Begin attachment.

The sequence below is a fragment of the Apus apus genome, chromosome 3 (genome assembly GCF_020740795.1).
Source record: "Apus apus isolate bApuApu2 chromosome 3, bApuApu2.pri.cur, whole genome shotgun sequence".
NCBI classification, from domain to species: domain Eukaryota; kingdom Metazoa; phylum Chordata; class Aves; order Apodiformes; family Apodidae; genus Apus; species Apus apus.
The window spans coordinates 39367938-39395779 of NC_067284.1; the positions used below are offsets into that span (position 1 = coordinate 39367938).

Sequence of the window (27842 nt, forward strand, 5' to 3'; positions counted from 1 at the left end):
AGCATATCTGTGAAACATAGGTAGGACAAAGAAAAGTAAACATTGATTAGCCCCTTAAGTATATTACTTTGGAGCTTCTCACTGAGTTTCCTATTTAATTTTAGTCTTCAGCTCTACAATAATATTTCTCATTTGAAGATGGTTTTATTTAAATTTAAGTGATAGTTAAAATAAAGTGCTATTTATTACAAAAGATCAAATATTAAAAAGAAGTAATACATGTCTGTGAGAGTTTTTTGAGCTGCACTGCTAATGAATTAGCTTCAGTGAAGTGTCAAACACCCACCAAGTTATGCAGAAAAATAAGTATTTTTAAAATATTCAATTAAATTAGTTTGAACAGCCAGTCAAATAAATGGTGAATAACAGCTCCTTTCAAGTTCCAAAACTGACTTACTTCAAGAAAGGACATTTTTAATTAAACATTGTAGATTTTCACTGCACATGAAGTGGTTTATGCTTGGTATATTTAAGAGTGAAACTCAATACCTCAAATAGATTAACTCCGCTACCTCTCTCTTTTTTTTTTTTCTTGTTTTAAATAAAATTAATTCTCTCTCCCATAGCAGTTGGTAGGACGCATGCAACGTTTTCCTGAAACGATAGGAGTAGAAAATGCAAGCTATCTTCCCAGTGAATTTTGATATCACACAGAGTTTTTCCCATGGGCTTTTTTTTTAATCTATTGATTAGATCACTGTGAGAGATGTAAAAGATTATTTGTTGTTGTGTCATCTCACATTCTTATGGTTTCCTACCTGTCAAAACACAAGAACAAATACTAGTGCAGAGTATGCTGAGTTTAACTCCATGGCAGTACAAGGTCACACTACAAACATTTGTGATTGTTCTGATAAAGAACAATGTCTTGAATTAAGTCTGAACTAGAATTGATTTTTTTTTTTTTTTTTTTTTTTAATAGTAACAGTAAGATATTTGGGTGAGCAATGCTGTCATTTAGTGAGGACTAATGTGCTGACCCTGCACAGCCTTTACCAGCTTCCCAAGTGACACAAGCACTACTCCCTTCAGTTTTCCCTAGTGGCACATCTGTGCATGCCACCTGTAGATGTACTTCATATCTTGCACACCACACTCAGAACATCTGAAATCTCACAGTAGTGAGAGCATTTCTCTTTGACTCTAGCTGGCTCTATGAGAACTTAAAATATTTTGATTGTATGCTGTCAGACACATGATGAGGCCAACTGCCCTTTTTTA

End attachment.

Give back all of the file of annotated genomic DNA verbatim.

The sequence below is a fragment of the Apus apus genome, chromosome 3 (genome assembly GCF_020740795.1).
Source record: "Apus apus isolate bApuApu2 chromosome 3, bApuApu2.pri.cur, whole genome shotgun sequence".
NCBI classification, from domain to species: domain Eukaryota; kingdom Metazoa; phylum Chordata; class Aves; order Apodiformes; family Apodidae; genus Apus; species Apus apus.
The window spans coordinates 39367938-39395779 of NC_067284.1; the positions used below are offsets into that span (position 1 = coordinate 39367938).

Sequence of the window (27842 nt, forward strand, 5' to 3'; positions counted from 1 at the left end):
AGCATATCTGTGAAACATAGGTAGGACAAAGAAAAGTAAACATTGATTAGCCCCTTAAGTATATTACTTTGGAGCTTCTCACTGAGTTTCCTATTTAATTTTAGTCTTCAGCTCTACAATAATATTTCTCATTTGAAGATGGTTTTATTTAAATTTAAGTGATAGTTAAAATAAAGTGCTATTTATTACAAAAGATCAAATATTAAAAAGAAGTAATACATGTCTGTGAGAGTTTTTTGAGCTGCACTGCTAATGAATTAGCTTCAGTGAAGTGTCAAACACCCACCAAGTTATGCAGAAAAATAAGTATTTTTAAAATATTCAATTAAATTAGTTTGAACAGCCAGTCAAATAAATGGTGAATAACAGCTCCTTTCAAGTTCCAAAACTGACTTACTTCAAGAAAGGACATTTTTAATTAAACATTGTAGATTTTCACTGCACATGAAGTGGTTTATGCTTGGTATATTTAAGAGTGAAACTCAATACCTCAAATAGATTAACTCCGCTACCTCTCTCTTTTTTTTTTTTCTTGTTTTAAATAAAATTAATTCTCTCTCCCATAGCAGTTGGTAGGACGCATGCAACGTTTTCCTGAAACGATAGGAGTAGAAAATGCAAGCTATCTTCCCAGTGAATTTTGATATCACACAGAGTTTTTCCCATGGGCTTTTTTTTTAATCTATTGATTAGATCACTGTGAGAGATGTAAAAGATTATTTGTTGTTGTGTCATCTCACATTCTTATGGTTTCCTACCTGTCAAAACACAAGAACAAATACTAGTGCAGAGTATGCTGAGTTTAACTCCATGGCAGTACAAGGTCACACTACAAACATTTGTGATTGTTCTGATAAAGAACAATGTCTTGAATTAAGTCTGAACTAGAATTGATTTTTTTTTTTTTTTTTTTTTTTAATAGTAACAGTAAGATATTTGGGTGAGCAATGCTGTCATTTAGTGAGGACTAATGTGCTGACCCTGCACAGCCTTTACCAGCTTCCCAAGTGACACAAGCACTACTCCCTTCAGTTTTCCCTAGTGGCACATCTGTGCATGCCACCTGTAGATGTACTTCATATCTTGCACACCACACTCAGAACATCTGAAATCTCACAGTAGTGAGAGCATTTCTCTTTGACTCTAGCTGGCTCTATGAGAACTTAAAATATTTTGATTGTATGCTGTCAGACACATGATGAGGCCAACTGCCCTTTTTTA